FAQ :: What is “Confirmation” and does every believer need it?

“Confirmation,” is a common ceremony found within a few denominations, such as Roman Catholicism. It is explained as a sacrament in which supposedly the Holy Spirit is given to already water baptized Catholics in order to make them strong and perfect Christians..

The Catholic Encyclopedia claims that Confirmation imparts these contrived benefits:

  1. An increase of sanctifying grace, which makes the recipient a “perfect Christian.”
  2. A special sacramental grace consisting of the seven gifts of the Holy Ghost — notably in the strength and courage to confess boldly, the name of Christ.
  3. An indelible character by reason of which, the sacrament cannot be received again by the same person.

It goes on to say that while Confirmation is not an absolute necessity for salvation, it is an obligation to God and to the Roman Catholic Church.

Now, what does the Bible say? It says nothing about “Confirmation” because neither the word nor the practice is presented anywhere in the Bible. It is a tradition brought about by man and it is in conflict with the principles of the Bible that says we are cleansed only through the grace of Jesus Christ and nothing we can do on the outside of Him will make our salvation more secure.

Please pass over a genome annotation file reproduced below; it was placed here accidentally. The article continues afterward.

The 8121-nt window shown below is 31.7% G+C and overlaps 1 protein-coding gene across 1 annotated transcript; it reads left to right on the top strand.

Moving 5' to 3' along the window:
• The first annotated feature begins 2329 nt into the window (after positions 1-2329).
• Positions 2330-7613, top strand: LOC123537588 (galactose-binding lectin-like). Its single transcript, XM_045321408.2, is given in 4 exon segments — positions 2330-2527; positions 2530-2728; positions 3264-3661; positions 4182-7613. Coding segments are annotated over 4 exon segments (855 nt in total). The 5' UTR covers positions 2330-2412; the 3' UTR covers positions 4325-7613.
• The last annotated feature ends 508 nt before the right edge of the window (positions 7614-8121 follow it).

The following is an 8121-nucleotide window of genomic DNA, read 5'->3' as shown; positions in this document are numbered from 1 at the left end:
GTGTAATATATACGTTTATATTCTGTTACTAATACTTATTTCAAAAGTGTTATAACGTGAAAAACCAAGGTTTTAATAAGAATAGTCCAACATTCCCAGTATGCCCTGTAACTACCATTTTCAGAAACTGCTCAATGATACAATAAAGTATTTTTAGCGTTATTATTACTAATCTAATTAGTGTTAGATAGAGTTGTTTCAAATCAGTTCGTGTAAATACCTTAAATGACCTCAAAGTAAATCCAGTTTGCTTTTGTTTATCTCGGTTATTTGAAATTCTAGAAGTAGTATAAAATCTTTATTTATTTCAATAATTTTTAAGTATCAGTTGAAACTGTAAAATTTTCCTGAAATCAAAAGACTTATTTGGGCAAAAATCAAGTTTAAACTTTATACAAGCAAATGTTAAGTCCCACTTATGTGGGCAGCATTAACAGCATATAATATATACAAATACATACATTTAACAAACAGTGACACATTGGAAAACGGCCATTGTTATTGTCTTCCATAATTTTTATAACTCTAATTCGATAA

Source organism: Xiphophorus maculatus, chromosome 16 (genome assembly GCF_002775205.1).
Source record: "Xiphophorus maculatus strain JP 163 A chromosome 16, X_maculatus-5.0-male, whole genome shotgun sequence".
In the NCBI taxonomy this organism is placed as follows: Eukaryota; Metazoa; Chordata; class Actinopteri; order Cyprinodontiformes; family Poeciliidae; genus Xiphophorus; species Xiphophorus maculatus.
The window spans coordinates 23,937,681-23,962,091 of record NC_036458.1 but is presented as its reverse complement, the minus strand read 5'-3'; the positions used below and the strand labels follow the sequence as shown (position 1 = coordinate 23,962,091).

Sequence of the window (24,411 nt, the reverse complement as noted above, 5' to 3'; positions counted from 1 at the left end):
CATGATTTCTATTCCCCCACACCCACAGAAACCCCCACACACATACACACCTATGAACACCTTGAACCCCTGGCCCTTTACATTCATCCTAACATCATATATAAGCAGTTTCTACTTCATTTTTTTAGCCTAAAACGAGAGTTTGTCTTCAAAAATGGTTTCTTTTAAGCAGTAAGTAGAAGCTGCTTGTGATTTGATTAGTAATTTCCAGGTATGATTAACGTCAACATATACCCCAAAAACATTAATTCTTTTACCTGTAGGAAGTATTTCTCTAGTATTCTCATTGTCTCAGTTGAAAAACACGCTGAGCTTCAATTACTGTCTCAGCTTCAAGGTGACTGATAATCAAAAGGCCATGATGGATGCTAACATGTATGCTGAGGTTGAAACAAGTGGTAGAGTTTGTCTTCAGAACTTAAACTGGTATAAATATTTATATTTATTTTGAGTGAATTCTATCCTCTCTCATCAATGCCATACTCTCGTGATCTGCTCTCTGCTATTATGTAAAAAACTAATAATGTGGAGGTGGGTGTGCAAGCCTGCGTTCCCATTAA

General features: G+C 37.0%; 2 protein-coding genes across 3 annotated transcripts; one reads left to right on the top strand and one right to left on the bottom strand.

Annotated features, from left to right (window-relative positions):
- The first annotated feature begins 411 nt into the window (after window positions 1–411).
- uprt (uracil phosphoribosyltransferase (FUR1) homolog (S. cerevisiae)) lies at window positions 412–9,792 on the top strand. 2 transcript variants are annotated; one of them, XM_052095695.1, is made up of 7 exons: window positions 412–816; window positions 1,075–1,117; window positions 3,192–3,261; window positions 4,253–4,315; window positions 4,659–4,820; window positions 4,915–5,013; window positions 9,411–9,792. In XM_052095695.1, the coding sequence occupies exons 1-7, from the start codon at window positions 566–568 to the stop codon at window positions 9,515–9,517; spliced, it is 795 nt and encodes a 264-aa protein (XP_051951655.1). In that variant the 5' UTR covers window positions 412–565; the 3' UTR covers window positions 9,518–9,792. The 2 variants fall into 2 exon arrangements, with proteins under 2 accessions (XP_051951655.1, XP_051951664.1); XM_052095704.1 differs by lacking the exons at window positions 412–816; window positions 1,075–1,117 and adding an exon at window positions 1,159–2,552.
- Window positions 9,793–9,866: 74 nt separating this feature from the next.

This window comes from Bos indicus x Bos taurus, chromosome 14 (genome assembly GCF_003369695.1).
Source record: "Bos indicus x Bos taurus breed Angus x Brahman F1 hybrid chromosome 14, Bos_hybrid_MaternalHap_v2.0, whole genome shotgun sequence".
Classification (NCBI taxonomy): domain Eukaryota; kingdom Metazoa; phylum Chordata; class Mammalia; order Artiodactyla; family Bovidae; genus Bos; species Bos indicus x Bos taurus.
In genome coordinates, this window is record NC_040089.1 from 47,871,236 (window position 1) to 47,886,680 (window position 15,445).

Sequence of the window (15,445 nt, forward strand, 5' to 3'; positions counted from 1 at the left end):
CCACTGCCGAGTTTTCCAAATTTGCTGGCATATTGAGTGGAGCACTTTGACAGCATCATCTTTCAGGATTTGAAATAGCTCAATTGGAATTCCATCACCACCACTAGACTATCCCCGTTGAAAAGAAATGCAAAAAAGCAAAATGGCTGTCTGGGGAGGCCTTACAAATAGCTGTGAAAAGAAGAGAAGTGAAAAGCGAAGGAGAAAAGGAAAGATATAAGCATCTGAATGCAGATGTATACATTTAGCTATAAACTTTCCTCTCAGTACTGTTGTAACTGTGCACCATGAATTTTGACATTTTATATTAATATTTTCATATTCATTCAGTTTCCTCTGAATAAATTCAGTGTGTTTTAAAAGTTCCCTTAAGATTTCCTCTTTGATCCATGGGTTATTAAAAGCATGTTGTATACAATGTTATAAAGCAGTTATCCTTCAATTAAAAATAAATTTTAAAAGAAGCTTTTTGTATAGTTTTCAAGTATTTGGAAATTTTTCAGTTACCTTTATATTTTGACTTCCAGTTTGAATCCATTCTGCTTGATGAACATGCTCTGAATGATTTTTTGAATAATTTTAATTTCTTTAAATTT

“For it is by grace you have been saved, through faith and this is not from yourselves, it is the gift of God, not by works, so that no one can boast” (Ephesians 2:8-9).

“But you were washed, you were sanctified, you were justified in the name of the Lord Jesus Christ and by the Spirit of God” (1 Corinthians 6:11).

“For all have sinned and fall short of the glory of God, and are justified freely by his grace through the redemption that came by Christ Jesus” (Romans 2:23-24).

“See to it that no one takes you captive through hollow and deceptive philosophy, which depends on human tradition and the basic principles of this world rather than on Christ” (Colossians 2:8).